Ann-Cathrin Hertling SEMINAR: The Boon Project Revisited
Program: Politics of Memory
Place: Department of Fine Art KIT - Faculty of Architecture and Fine Art - Norwegian University of Science and Technology
Kustarken, Innherredsveien 7, Trondheim
Participant: Ann-Cathrin Hertling
SEMINAR (Presentation and discussion)
The Boon Project
During my academy years I was fortunate to take part in a long durational workshop with Milica Tomic & Mika Hannula. It was part of a project hosted by the former art platform NIFCA. As you read these names, you can see that they derive from Finland and Serbia. Politically the workshop aimed to reconnect students from a prior war zone to the peaceful Scandinavia. For me this specific goal created an ambivalence; how independent where we as artists in this given context? Knowing that art commonly is used as diplomacy in the politics of Soft Power, this very ambivalence became a significant drive in the art project to come; to speak of the backdrop of Norway as a Humanitarian Superpower and draw attention to our given altruistic identity. This is inappropriate, because it is a topic I’m not supposed to confront as a Norwegian citizen. It is urgent; here reside some of the core issues in the production of the Politics of Memory. By developing The Boon Project, I wanted to investigate this memory, the memory of “Norway as a benefactor of peace and aid, and Serbia & Montenegro as receiver of aid and a victim of war” or in other words, Norway as a Humanitarian Superpower.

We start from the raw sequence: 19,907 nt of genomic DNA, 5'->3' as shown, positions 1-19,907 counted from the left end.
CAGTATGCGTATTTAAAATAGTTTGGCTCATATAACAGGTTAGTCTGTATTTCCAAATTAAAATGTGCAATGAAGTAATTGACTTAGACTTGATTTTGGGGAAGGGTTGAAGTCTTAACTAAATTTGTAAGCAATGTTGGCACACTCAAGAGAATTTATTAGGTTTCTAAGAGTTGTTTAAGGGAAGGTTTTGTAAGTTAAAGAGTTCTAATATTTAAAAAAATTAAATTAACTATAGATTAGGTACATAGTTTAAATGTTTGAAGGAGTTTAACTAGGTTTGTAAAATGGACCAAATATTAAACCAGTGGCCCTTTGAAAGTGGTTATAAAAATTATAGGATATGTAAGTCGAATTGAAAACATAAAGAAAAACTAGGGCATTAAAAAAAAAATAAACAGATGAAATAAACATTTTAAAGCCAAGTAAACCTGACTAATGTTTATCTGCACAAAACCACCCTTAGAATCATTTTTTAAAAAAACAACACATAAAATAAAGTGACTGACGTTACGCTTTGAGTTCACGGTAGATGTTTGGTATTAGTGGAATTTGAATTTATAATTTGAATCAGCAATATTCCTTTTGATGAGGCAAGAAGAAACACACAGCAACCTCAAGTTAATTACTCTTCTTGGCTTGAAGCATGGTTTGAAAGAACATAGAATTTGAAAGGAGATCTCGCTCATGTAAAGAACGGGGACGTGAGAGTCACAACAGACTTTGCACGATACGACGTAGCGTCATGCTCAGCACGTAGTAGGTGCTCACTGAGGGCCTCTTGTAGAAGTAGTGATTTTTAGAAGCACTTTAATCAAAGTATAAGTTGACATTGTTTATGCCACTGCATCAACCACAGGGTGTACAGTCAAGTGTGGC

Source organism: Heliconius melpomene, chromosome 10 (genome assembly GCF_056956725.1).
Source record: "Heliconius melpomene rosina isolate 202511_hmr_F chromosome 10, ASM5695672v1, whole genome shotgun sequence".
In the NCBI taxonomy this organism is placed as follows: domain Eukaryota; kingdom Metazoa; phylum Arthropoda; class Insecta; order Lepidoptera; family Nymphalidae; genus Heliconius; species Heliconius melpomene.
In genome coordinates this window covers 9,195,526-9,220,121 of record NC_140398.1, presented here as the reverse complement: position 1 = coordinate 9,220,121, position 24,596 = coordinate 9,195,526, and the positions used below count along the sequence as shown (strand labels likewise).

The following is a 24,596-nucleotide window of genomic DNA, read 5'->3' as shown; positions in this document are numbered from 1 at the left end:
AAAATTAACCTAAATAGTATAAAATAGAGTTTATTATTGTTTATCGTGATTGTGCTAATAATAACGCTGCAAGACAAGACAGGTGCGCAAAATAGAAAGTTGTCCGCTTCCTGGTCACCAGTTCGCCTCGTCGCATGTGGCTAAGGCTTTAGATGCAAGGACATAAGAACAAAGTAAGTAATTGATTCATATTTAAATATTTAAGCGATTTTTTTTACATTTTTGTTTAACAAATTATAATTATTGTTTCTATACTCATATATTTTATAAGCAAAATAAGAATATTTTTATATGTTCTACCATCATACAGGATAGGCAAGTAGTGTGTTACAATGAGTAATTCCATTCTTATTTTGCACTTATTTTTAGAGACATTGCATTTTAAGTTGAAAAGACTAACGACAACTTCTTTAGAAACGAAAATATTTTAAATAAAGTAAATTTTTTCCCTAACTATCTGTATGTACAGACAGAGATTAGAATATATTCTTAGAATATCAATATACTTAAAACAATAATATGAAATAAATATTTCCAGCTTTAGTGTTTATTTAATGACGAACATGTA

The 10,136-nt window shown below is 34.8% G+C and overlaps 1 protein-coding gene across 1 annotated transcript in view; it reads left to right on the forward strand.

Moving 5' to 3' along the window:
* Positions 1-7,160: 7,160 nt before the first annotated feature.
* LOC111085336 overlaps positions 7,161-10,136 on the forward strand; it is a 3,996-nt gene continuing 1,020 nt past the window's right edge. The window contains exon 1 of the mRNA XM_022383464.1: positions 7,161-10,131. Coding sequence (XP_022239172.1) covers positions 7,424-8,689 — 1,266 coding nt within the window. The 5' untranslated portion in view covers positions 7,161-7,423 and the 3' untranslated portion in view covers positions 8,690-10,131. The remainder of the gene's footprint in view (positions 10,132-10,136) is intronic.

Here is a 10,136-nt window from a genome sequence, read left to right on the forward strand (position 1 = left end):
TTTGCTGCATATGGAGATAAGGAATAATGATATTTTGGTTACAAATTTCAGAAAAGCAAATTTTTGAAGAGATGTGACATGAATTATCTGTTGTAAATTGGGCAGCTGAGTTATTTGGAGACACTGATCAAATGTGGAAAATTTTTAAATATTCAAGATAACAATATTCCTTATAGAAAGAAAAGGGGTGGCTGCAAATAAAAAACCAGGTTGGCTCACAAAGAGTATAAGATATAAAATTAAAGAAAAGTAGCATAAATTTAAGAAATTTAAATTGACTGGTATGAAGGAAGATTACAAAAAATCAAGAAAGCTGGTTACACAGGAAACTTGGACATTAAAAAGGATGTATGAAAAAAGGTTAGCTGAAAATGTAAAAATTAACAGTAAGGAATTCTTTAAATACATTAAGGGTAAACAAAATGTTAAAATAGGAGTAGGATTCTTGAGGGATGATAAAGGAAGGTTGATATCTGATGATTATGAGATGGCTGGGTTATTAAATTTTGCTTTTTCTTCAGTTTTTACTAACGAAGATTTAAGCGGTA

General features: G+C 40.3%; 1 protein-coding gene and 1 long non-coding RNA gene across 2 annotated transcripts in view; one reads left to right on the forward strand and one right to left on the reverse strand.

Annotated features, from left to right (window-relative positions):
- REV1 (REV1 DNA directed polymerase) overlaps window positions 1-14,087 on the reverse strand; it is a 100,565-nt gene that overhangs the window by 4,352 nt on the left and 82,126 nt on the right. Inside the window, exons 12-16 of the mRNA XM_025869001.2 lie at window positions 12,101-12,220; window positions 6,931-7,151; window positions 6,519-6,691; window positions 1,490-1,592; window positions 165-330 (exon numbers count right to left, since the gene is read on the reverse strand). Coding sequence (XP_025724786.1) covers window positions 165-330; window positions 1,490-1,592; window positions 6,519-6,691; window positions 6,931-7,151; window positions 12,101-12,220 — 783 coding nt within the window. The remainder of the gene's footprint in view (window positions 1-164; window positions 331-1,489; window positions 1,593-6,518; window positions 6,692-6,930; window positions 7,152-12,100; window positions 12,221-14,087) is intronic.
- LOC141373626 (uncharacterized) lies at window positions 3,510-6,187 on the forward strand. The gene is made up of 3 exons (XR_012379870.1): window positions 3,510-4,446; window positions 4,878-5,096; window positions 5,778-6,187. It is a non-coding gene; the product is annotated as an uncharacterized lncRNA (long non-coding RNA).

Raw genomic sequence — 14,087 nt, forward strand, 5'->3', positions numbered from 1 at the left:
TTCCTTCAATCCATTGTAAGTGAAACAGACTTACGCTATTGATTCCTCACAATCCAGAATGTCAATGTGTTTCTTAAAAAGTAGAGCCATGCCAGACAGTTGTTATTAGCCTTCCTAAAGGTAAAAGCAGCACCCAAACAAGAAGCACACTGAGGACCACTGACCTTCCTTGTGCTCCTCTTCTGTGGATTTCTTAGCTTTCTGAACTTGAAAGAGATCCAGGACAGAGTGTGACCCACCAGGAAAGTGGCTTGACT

To uncover the invisible structures of this ideological apparatus and avoid artistic interpretations, I created a fictive humanitarian foundation holding the name, THE PILLAR FOUNDATION and I became the institution myself.
In this process I consistently used and misused the language of the humanitarian apparatus, with its symbolism and rhetoric’s. By mimicking an already existing model, the narrative of monuments, I could materialize this investigation: THE PILLAR FOUNDATION launched an open competition as a sign of gratitude for the Norwegian assistance to Serbia and Montenegro. Where THE PILLAR FOUNDATION invited citizens of Serbia and Montenegro and the Kingdom of Norway to propose a monument to mark a long-lasting humanitarian activity.
The competition was launched in both Norwegian and Serbian media, to highlight individually sides. The participants where completely free in articulating the conceptual solution, physical form, choice of the location for the monument, as well as the content of the opening ceremony commemorating the erection of the monument. With this competition I saw an opportunity to expose, in a subtle matter, the ambivalence of raising monuments, which revealed it selves in the submitted suggestions from the participant. The submitted suggestions were exhibited in a protestant church in Belgrade, where the Pillar Foundation arranged a Public Voting. When the votes where counted, the Pillar Foundation organized an award ceremony. Here the main 3 prizes, hard cash in envelopes was delivered by the ambassador of the Pillar Foundation. After the ambassadors ceremony, I revealed the event as an art project, this to create and provoke an authentic discussion between the participants, the audience and The Pillar Foundation.